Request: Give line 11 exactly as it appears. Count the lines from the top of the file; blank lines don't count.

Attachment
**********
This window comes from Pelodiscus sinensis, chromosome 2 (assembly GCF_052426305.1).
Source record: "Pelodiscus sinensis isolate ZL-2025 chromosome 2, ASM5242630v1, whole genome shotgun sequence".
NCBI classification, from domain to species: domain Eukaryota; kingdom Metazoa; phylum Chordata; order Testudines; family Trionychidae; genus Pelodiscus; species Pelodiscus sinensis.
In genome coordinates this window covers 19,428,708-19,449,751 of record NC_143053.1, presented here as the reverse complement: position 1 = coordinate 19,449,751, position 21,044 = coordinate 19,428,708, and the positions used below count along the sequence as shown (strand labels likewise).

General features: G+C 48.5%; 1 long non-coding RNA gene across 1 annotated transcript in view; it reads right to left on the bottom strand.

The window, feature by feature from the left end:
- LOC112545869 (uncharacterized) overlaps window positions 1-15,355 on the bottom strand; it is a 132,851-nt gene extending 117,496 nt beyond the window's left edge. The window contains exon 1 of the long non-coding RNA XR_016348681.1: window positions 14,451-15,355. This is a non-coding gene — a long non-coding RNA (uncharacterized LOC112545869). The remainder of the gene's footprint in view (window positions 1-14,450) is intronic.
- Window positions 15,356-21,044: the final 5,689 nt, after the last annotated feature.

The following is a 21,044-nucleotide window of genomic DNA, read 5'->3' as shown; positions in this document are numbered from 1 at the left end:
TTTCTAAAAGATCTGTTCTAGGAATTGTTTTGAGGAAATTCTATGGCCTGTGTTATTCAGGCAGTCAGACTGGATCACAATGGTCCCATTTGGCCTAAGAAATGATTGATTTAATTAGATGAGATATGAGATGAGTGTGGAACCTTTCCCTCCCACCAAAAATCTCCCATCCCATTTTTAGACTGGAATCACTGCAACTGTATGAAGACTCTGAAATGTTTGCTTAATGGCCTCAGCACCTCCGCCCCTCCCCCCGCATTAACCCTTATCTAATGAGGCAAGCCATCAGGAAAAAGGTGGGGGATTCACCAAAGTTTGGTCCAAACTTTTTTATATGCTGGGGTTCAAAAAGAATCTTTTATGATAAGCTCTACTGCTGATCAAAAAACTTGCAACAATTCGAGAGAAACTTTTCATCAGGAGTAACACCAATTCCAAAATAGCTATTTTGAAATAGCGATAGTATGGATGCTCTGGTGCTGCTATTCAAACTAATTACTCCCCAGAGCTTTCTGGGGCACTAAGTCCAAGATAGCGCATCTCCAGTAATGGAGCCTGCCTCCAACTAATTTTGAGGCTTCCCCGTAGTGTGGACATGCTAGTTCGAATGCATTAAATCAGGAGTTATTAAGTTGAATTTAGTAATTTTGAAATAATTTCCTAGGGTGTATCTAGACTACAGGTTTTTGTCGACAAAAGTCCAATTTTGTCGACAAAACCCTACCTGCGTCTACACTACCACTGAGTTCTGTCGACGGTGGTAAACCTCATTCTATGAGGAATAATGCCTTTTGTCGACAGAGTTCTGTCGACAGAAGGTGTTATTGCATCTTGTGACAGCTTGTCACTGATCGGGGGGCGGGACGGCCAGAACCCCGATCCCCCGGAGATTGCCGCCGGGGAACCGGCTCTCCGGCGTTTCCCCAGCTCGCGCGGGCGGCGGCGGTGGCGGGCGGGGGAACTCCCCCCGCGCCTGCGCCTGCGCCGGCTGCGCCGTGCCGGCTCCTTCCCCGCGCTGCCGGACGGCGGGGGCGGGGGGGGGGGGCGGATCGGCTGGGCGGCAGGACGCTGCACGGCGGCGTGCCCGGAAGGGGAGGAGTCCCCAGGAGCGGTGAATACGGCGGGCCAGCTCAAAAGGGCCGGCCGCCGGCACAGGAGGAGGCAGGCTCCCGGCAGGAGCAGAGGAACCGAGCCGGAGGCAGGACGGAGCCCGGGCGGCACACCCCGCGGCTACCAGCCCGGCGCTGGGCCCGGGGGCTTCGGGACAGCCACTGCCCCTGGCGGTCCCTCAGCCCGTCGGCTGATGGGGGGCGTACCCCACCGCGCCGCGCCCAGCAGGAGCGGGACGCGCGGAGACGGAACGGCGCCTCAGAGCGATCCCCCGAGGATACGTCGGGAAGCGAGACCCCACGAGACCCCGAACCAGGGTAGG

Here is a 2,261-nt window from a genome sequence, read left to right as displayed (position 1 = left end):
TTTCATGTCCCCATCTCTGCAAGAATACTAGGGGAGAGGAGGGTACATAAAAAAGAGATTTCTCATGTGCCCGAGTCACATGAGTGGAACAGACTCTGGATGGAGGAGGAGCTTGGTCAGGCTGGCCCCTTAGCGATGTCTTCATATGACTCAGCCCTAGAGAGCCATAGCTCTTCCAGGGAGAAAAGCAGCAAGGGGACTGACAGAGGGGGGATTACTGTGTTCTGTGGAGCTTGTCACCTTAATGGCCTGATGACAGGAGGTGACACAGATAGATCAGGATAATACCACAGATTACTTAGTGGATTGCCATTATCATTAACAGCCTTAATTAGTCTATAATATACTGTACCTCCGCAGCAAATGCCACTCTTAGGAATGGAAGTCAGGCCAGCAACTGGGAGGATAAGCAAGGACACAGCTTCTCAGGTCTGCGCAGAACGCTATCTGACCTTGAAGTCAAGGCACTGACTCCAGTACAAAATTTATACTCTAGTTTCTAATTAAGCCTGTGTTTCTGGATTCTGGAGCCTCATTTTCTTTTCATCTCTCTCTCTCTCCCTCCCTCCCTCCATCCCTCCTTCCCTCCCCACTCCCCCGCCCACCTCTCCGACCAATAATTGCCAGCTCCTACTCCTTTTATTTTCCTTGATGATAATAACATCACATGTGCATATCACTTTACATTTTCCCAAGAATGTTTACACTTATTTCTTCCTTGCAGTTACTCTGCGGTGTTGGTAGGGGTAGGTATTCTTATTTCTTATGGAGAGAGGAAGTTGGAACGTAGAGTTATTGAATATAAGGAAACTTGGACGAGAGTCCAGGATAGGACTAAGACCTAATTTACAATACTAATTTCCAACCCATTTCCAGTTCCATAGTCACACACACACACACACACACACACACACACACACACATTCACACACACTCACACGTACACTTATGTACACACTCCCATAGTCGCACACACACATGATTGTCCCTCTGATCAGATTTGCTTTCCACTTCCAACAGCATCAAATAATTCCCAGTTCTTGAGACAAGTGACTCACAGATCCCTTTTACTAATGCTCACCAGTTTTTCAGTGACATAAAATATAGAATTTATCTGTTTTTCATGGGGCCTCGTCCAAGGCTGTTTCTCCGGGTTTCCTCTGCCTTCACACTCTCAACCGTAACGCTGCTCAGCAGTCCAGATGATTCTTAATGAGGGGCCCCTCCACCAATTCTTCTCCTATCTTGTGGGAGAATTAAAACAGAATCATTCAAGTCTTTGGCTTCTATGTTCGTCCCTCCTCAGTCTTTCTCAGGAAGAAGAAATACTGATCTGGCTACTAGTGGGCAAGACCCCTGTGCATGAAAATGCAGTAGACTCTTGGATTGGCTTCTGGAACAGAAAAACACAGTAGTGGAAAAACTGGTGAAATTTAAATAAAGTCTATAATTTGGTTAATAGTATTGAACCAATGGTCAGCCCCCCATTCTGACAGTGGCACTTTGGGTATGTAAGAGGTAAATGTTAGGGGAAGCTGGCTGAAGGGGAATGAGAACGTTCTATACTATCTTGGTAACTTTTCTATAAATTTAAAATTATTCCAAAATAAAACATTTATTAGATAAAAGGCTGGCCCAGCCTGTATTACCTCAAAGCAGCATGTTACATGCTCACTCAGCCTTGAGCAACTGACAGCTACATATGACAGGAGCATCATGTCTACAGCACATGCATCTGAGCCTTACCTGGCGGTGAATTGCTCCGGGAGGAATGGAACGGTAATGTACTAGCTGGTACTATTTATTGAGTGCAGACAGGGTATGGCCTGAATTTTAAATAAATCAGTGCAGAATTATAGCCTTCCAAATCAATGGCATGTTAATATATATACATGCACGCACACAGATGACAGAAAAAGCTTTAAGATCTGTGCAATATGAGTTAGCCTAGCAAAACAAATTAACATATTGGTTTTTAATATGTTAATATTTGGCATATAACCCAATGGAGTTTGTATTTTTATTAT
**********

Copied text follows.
Here is a 2,261-nt window from a genome sequence, read left to right as displayed (position 1 = left end):